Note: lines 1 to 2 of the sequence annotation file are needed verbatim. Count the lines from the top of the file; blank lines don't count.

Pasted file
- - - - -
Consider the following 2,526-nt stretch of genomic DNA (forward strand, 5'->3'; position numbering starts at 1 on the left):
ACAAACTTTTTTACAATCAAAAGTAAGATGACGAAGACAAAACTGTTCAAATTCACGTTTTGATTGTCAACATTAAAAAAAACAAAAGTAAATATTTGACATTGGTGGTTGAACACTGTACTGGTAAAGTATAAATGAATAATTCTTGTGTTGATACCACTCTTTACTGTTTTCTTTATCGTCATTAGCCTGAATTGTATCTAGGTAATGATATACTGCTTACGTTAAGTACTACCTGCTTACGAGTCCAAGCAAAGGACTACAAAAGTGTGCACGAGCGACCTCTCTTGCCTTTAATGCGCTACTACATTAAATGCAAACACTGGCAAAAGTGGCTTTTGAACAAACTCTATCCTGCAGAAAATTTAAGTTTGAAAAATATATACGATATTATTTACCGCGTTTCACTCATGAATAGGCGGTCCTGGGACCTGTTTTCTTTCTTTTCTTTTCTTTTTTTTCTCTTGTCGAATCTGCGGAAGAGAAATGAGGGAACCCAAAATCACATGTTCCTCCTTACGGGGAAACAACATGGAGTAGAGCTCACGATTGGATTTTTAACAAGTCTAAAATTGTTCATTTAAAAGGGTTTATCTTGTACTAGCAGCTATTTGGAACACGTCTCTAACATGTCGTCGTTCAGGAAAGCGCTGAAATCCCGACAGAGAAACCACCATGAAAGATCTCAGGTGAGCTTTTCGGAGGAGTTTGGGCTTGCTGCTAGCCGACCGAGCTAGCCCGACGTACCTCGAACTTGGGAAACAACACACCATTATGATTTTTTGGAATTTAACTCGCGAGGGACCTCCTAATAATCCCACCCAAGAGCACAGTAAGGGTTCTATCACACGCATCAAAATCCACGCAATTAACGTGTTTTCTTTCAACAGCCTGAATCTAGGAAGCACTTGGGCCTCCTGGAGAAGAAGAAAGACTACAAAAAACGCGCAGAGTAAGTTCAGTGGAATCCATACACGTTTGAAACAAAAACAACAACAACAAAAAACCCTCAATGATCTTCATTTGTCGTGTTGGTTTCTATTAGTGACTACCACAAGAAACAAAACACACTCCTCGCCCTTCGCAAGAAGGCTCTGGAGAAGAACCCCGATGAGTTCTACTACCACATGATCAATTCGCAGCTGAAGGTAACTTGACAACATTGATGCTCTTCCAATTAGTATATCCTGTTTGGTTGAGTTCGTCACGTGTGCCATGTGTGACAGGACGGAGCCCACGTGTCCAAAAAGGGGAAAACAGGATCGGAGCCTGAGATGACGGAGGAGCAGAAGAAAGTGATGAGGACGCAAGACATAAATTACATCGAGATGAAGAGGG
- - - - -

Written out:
Consider the following 2,526-nt stretch of genomic DNA (forward strand, 5'->3'; position numbering starts at 1 on the left):
ACAAACTTTTTTACAATCAAAAGTAAGATGACGAAGACAAAACTGTTCAAATTCACGTTTTGATTGTCAACATTAAAAAAAACAAAAGTAAATATTTGACATTGGTGGTTGAACACTGTACTGGTAAAGTATAAATGAATAATTCTTGTGTTGATACCACTCTTTACTGTTTTCTTTATCGTCATTAGCCTGAATTGTATCTAGGTAATGATATACTGCTTACGTTAAGTACTACCTGCTTACGAGTCCAAGCAAAGGACTACAAAAGTGTGCACGAGCGACCTCTCTTGCCTTTAATGCGCTACTACATTAAATGCAAACACTGGCAAAAGTGGCTTTTGAACAAACTCTATCCTGCAGAAAATTTAAGTTTGAAAAATATATACGATATTATTTACCGCGTTTCACTCATGAATAGGCGGTCCTGGGACCTGTTTTCTTTCTTTTCTTTTCTTTTTTTTCTCTTGTCGAATCTGCGGAAGAGAAATGAGGGAACCCAAAATCACATGTTCCTCCTTACGGGGAAACAACATGGAGTAGAGCTCACGATTGGATTTTTAACAAGTCTAAAATTGTTCATTTAAAAGGGTTTATCTTGTACTAGCAGCTATTTGGAACACGTCTCTAACATGTCGTCGTTCAGGAAAGCGCTGAAATCCCGACAGAGAAACCACCATGAAAGATCTCAGGTGAGCTTTTCGGAGGAGTTTGGGCTTGCTGCTAGCCGACCGAGCTAGCCCGACGTACCTCGAACTTGGGAAACAACACACCATTATGATTTTTTGGAATTTAACTCGCGAGGGACCTCCTAATAATCCCACCCAAGAGCACAGTAAGGGTTCTATCACACGCATCAAAATCCACGCAATTAACGTGTTTTCTTTCAACAGCCTGAATCTAGGAAGCACTTGGGCCTCCTGGAGAAGAAGAAAGACTACAAAAAACGCGCAGAGTAAGTTCAGTGGAATCCATACACGTTTGAAACAAAAACAACAACAACAAAAAACCCTCAATGATCTTCATTTGTCGTGTTGGTTTCTATTAGTGACTACCACAAGAAACAAAACACACTCCTCGCCCTTCGCAAGAAGGCTCTGGAGAAGAACCCCGATGAGTTCTACTACCACATGATCAATTCGCAGCTGAAGGTAACTTGACAACATTGATGCTCTTCCAATTAGTATATCCTGTTTGGTTGAGTTCGTCACGTGTGCCATGTGTGACAGGACGGAGCCCACGTGTCCAAAAAGGGGAAAACAGGATCGGAGCCTGAGATGACGGAGGAGCAGAAGAAAGTGATGAGGACGCAAGACATAAATTACATCGAGATGAAGAGGG